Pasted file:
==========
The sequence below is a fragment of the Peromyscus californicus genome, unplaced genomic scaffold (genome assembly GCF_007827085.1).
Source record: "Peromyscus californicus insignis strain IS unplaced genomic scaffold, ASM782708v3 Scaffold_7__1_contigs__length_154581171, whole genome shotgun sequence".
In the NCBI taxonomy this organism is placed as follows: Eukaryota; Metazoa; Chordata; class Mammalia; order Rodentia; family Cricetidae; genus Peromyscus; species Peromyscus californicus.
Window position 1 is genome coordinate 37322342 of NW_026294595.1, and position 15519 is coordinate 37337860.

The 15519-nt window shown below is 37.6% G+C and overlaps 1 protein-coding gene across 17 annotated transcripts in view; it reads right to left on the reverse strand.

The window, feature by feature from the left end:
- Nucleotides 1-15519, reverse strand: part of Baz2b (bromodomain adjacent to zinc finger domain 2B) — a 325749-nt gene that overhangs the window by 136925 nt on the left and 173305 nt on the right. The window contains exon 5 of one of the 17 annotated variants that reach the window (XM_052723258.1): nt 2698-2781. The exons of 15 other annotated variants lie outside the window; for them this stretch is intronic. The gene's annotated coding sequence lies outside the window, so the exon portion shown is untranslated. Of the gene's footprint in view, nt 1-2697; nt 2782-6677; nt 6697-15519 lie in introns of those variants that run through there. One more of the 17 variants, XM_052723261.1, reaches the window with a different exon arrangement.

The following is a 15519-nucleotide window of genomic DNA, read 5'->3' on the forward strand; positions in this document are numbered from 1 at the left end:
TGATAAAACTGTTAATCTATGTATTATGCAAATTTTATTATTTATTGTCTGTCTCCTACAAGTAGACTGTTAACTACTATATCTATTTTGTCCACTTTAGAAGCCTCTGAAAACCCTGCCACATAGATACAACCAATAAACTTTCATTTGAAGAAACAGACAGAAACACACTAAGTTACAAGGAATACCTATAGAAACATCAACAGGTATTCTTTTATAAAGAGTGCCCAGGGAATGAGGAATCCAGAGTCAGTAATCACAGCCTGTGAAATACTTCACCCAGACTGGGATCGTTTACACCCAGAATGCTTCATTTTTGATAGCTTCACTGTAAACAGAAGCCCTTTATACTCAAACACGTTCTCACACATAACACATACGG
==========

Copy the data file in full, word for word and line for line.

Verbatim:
The sequence below is a fragment of the Peromyscus californicus genome, unplaced genomic scaffold (genome assembly GCF_007827085.1).
Source record: "Peromyscus californicus insignis strain IS unplaced genomic scaffold, ASM782708v3 Scaffold_7__1_contigs__length_154581171, whole genome shotgun sequence".
In the NCBI taxonomy this organism is placed as follows: Eukaryota; Metazoa; Chordata; class Mammalia; order Rodentia; family Cricetidae; genus Peromyscus; species Peromyscus californicus.
Window position 1 is genome coordinate 37322342 of NW_026294595.1, and position 15519 is coordinate 37337860.

The 15519-nt window shown below is 37.6% G+C and overlaps 1 protein-coding gene across 17 annotated transcripts in view; it reads right to left on the reverse strand.

The window, feature by feature from the left end:
- Nucleotides 1-15519, reverse strand: part of Baz2b (bromodomain adjacent to zinc finger domain 2B) — a 325749-nt gene that overhangs the window by 136925 nt on the left and 173305 nt on the right. The window contains exon 5 of one of the 17 annotated variants that reach the window (XM_052723258.1): nt 2698-2781. The exons of 15 other annotated variants lie outside the window; for them this stretch is intronic. The gene's annotated coding sequence lies outside the window, so the exon portion shown is untranslated. Of the gene's footprint in view, nt 1-2697; nt 2782-6677; nt 6697-15519 lie in introns of those variants that run through there. One more of the 17 variants, XM_052723261.1, reaches the window with a different exon arrangement.

The following is a 15519-nucleotide window of genomic DNA, read 5'->3' on the forward strand; positions in this document are numbered from 1 at the left end:
TGATAAAACTGTTAATCTATGTATTATGCAAATTTTATTATTTATTGTCTGTCTCCTACAAGTAGACTGTTAACTACTATATCTATTTTGTCCACTTTAGAAGCCTCTGAAAACCCTGCCACATAGATACAACCAATAAACTTTCATTTGAAGAAACAGACAGAAACACACTAAGTTACAAGGAATACCTATAGAAACATCAACAGGTATTCTTTTATAAAGAGTGCCCAGGGAATGAGGAATCCAGAGTCAGTAATCACAGCCTGTGAAATACTTCACCCAGACTGGGATCGTTTACACCCAGAATGCTTCATTTTTGATAGCTTCACTGTAAACAGAAGCCCTTTATACTCAAACACGTTCTCACACATAACACATACGG